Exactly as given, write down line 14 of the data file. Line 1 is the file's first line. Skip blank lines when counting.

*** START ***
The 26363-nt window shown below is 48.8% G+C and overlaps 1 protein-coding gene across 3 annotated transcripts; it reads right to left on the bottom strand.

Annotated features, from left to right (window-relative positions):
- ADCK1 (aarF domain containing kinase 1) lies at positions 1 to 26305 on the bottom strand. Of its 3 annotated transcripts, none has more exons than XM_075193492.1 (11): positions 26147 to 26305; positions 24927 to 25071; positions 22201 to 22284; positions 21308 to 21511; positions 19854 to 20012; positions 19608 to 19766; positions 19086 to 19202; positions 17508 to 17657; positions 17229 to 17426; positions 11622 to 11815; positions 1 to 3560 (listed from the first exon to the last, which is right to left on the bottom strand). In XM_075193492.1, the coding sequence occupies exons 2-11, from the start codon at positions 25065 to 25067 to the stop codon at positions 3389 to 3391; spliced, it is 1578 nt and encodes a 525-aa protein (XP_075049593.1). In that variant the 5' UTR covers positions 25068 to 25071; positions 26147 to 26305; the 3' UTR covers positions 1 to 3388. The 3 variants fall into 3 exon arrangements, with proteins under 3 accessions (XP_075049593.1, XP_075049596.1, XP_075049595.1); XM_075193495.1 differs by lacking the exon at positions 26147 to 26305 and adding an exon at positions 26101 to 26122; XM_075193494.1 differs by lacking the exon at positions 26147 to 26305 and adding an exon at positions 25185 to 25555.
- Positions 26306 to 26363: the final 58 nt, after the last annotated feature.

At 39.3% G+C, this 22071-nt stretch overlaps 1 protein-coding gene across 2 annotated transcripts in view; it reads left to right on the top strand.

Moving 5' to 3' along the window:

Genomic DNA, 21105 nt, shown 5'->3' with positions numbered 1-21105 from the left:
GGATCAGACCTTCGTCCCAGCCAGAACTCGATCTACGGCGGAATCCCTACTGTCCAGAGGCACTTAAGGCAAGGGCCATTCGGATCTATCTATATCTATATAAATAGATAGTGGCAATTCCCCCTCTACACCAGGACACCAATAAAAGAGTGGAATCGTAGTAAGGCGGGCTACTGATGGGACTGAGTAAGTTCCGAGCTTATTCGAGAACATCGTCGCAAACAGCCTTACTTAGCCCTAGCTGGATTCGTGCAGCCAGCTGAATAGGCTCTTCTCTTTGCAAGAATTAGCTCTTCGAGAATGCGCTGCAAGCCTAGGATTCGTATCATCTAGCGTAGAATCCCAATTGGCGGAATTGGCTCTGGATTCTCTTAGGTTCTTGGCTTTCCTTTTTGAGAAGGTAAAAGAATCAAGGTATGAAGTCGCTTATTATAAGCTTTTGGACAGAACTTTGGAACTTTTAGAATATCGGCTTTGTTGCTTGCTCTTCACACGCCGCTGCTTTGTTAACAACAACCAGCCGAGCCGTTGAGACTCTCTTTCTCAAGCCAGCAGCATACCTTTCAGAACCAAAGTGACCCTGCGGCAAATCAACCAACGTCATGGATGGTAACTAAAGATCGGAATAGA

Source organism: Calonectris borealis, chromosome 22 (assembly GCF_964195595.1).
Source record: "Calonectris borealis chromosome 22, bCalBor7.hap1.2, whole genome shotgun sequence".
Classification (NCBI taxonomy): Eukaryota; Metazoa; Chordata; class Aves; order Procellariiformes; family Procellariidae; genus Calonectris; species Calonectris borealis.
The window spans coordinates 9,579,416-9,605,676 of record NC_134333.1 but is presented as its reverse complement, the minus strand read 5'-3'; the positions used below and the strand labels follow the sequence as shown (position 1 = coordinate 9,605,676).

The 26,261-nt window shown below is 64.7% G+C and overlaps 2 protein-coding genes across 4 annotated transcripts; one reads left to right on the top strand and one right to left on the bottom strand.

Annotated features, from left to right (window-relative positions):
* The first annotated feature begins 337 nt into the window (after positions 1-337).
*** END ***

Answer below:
Annotated features, from left to right (window-relative positions):